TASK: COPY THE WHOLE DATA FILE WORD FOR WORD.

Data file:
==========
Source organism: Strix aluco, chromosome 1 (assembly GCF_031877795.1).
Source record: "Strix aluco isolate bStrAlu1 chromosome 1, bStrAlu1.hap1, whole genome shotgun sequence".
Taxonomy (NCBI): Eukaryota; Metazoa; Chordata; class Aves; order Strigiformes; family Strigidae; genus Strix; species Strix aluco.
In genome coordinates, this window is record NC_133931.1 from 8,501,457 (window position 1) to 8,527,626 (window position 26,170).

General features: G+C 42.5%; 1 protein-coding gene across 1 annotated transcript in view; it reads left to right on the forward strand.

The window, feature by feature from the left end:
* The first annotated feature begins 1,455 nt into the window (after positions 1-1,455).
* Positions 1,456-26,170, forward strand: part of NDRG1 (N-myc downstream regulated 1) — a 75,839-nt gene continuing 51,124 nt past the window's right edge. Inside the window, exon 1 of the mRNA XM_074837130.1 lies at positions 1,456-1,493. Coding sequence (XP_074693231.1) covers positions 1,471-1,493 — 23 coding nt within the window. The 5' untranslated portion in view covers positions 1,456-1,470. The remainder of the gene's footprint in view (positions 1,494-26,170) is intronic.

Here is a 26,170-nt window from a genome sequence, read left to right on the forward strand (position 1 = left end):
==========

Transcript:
Source organism: Strix aluco, chromosome 1 (assembly GCF_031877795.1).
Source record: "Strix aluco isolate bStrAlu1 chromosome 1, bStrAlu1.hap1, whole genome shotgun sequence".
Taxonomy (NCBI): Eukaryota; Metazoa; Chordata; class Aves; order Strigiformes; family Strigidae; genus Strix; species Strix aluco.
In genome coordinates, this window is record NC_133931.1 from 8,501,457 (window position 1) to 8,527,626 (window position 26,170).

General features: G+C 42.5%; 1 protein-coding gene across 1 annotated transcript in view; it reads left to right on the forward strand.

The window, feature by feature from the left end:
* The first annotated feature begins 1,455 nt into the window (after positions 1-1,455).
* Positions 1,456-26,170, forward strand: part of NDRG1 (N-myc downstream regulated 1) — a 75,839-nt gene continuing 51,124 nt past the window's right edge. Inside the window, exon 1 of the mRNA XM_074837130.1 lies at positions 1,456-1,493. Coding sequence (XP_074693231.1) covers positions 1,471-1,493 — 23 coding nt within the window. The 5' untranslated portion in view covers positions 1,456-1,470. The remainder of the gene's footprint in view (positions 1,494-26,170) is intronic.

Here is a 26,170-nt window from a genome sequence, read left to right on the forward strand (position 1 = left end):